Sometime in the last few months it occurred to me that I no longer “surf” the internet. I read, to be sure, and every once in a long while I even go on a spree where I follow links from one site to another (or just in a long trail on Wikipedia). In general, however, I no longer surf. I suspect I am not alone in this: if we took a straw poll I would venture that most of my friends offline and acquaintances online alike spend rather less time in “browsing” mode than they do reading Facebook or Twitter or Instagram. Motion from link to link has been replaced by individual hops out onto Buzzfeed or a viral cat picture website.1
The obvious explanation for all of this is already there in what I’ve written: Facebook and Twitter and all the rest of the social media web. To be sure, the advent of social media and the increasing degree to which social media have captured user attention on the web are a significant factor in the end of the old surfing/browsing behavior. This is a dream come true for those social media giants which have found ways to deliver ads to their many millions of users and thereby turn enormous profits.
At the same time, I think there is an oft-overlooked factor in the shifting nature of the web over the last decade: the browser. In fact, if there is any single cause behind the death of old-fashioned surfing, I would point to Firefox 1.0: the browser which popularized tabbed browsing to increasingly large sections of the internet-using public.2 The open-source browser steadily ate away at Internet Explorer’s then absurd levels of dominance, until Internet Explorer 8 included of tabs itself. By the time that Chrome came on the scene, tabbed browsing had long since become a given.
So why do I think that tabbed browsing of all things contributed to the end of “browsing” and “surfing” as our dominant mode of reading the internet? Simply put: it broke linearity. Previously,3 one’s experience of the web was single- stranded, leaping from one point to another in a line that however contorted was always connected by the forward and backward buttons on the browser. The moment tabbed browsing came on the scene, that line was broken. Following a link might mean it opened in a new tab instead of moving the whole view forward to it.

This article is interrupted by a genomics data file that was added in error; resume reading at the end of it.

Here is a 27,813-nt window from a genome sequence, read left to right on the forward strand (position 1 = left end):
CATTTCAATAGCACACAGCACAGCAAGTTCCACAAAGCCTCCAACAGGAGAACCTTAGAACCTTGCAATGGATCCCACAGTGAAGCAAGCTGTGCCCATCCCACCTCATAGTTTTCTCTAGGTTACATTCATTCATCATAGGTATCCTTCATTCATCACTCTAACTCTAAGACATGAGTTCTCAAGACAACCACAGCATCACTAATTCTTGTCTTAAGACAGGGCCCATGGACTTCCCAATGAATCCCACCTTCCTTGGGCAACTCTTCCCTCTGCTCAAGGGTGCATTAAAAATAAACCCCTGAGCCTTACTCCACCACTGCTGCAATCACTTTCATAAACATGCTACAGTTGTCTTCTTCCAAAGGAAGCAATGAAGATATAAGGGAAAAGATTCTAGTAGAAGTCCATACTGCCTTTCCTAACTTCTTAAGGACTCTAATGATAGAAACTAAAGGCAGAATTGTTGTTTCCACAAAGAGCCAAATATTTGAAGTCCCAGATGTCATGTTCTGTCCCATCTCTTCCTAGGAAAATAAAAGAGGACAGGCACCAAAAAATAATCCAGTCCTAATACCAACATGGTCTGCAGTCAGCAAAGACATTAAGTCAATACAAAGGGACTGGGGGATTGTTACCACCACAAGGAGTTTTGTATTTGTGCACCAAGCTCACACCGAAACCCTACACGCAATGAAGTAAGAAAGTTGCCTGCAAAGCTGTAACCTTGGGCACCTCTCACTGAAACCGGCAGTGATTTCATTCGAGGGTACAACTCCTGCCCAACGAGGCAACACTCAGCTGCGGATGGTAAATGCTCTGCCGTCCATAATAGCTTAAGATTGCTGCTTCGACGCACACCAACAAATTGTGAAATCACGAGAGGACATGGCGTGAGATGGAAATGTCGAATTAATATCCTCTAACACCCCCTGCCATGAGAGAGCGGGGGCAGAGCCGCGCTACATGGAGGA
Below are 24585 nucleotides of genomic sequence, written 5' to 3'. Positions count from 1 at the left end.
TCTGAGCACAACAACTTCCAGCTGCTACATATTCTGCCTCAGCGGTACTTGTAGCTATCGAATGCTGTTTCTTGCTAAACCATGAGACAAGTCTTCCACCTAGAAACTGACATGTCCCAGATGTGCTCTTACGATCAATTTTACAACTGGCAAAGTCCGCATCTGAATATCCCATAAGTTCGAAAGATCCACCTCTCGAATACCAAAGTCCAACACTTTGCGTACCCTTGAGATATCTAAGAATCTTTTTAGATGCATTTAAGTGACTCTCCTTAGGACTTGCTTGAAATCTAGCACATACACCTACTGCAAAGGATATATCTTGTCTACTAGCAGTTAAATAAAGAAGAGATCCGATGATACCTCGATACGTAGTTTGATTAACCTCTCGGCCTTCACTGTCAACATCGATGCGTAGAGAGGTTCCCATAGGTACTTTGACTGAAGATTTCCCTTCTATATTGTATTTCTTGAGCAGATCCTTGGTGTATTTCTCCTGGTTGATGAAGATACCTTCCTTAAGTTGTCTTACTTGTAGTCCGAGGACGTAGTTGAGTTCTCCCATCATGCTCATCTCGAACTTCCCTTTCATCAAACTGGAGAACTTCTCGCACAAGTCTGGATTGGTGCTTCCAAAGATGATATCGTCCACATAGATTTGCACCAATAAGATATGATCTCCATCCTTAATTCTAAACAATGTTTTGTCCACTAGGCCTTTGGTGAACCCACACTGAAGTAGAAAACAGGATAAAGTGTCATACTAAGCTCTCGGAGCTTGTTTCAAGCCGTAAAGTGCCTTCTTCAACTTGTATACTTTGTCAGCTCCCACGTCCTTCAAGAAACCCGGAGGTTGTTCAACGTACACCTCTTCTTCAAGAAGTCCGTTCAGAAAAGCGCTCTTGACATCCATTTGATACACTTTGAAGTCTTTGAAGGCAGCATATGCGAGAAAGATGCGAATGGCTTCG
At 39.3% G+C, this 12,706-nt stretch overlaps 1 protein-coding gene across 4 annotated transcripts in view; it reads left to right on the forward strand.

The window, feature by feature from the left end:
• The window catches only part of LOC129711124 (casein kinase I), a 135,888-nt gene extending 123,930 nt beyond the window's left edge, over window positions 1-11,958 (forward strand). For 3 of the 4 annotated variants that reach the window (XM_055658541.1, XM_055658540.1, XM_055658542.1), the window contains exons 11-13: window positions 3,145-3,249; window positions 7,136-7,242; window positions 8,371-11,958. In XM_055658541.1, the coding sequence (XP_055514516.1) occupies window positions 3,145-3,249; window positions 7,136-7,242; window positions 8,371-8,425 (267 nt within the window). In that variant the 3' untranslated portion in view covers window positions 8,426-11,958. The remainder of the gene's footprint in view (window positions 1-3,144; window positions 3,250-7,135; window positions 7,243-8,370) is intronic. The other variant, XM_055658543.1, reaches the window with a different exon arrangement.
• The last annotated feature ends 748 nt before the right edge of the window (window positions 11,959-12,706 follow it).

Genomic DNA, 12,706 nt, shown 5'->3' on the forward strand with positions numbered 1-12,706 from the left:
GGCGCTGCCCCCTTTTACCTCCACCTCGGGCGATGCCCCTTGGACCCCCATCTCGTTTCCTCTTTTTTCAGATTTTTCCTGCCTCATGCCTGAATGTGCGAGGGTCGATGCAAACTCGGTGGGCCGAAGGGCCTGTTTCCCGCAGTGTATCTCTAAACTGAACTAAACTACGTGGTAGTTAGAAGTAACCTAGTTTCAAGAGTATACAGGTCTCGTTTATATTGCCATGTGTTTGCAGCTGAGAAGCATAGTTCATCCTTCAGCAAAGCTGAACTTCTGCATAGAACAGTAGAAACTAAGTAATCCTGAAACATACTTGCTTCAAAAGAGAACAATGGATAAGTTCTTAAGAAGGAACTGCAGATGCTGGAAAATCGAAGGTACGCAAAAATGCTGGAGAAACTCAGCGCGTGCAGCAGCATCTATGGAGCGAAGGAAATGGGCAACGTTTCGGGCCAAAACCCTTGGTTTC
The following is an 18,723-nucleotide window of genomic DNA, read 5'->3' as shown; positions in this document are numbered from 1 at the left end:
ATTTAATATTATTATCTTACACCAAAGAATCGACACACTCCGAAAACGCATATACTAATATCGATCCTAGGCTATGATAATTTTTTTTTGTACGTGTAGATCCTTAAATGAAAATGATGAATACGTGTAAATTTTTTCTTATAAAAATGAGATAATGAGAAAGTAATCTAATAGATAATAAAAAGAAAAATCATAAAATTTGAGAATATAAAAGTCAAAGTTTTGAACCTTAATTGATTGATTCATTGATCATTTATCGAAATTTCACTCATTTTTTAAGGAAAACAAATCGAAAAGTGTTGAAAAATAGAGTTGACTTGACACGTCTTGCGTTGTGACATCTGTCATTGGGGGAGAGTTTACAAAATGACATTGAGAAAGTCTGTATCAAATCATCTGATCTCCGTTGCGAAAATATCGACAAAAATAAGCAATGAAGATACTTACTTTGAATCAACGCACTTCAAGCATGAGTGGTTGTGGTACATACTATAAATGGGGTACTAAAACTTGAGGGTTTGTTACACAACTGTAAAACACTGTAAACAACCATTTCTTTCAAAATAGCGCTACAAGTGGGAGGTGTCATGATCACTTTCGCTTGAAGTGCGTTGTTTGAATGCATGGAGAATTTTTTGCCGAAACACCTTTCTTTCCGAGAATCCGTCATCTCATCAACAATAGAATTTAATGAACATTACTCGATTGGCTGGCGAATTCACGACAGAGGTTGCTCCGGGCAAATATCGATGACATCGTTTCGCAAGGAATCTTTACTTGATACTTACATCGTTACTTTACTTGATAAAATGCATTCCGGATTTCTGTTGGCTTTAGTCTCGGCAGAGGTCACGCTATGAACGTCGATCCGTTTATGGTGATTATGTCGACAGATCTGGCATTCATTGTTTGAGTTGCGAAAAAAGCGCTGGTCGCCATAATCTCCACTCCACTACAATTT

Surfing as I remember it in the late ’90s and early ’00s was inherently the experience of getting lost along that timeline, finding myself dozens of links along the chain and wondering how I had ended up there, and then being able to trace my way back. With tabs, that traceability was gone. With it went the inherent tension that we faced with every link: to follow, or not? To get sucked down into this vortex or that? Because in all likelihood, we knew, we were not going to be coming back to this page. With tabs, though, I could open both of those pages without ever leaving this one. I could start new journeys without ending the old. But there was a hidden cost: that newly opened tab had no history. It was a clean slate; before that newly opened link there was only a blank page. If I closed the original from which I had opened it, there was no going back.4 If I closed this new tabs, there was no going forward to them. The line was broken.
From there it was only a short step to the idea of a single site being the center from which one ventured out to other points on the web before returning: the Facebooks and Twitters of the world. In some sense, Facebook’s entire model is predicated on the idea that it is natural to open a new tab with that juicy Buzzfeed content while keeping Facebook itself open in a background tab. Would it work in that old linear model? Sort of. Would it feel natural? Never.
All of this because of tabs. Invention’s most significant results are rarely those the minds behind it expect. When we are designing things—whether a piece of furniture or a piece of the web—we have to remember that design decisions all have repercussions that we may not see. Technology is never neutral. Particular innovations may or may not be morally significant, but they always produce changes in people’s behavior. Design has consequences.
For the record, lots of that hopping from link to link was on Buzzfeed- like and viral-cat-picture-like sites, too. I am not concerned with the kind of content being read here, so much as the way it is being read.↩
Note that I am not crediting Firefox 1.0 with creating the tabbed browser—only with popularizing it. That distinction matters.↩
Excepting having multiple browser windows open, which I am sure people did—but to a much lesser extent.↩
Yes, yes, browser history and re-open closed tab commands. But the experience of those is different, and that’s what we’re talking about here.↩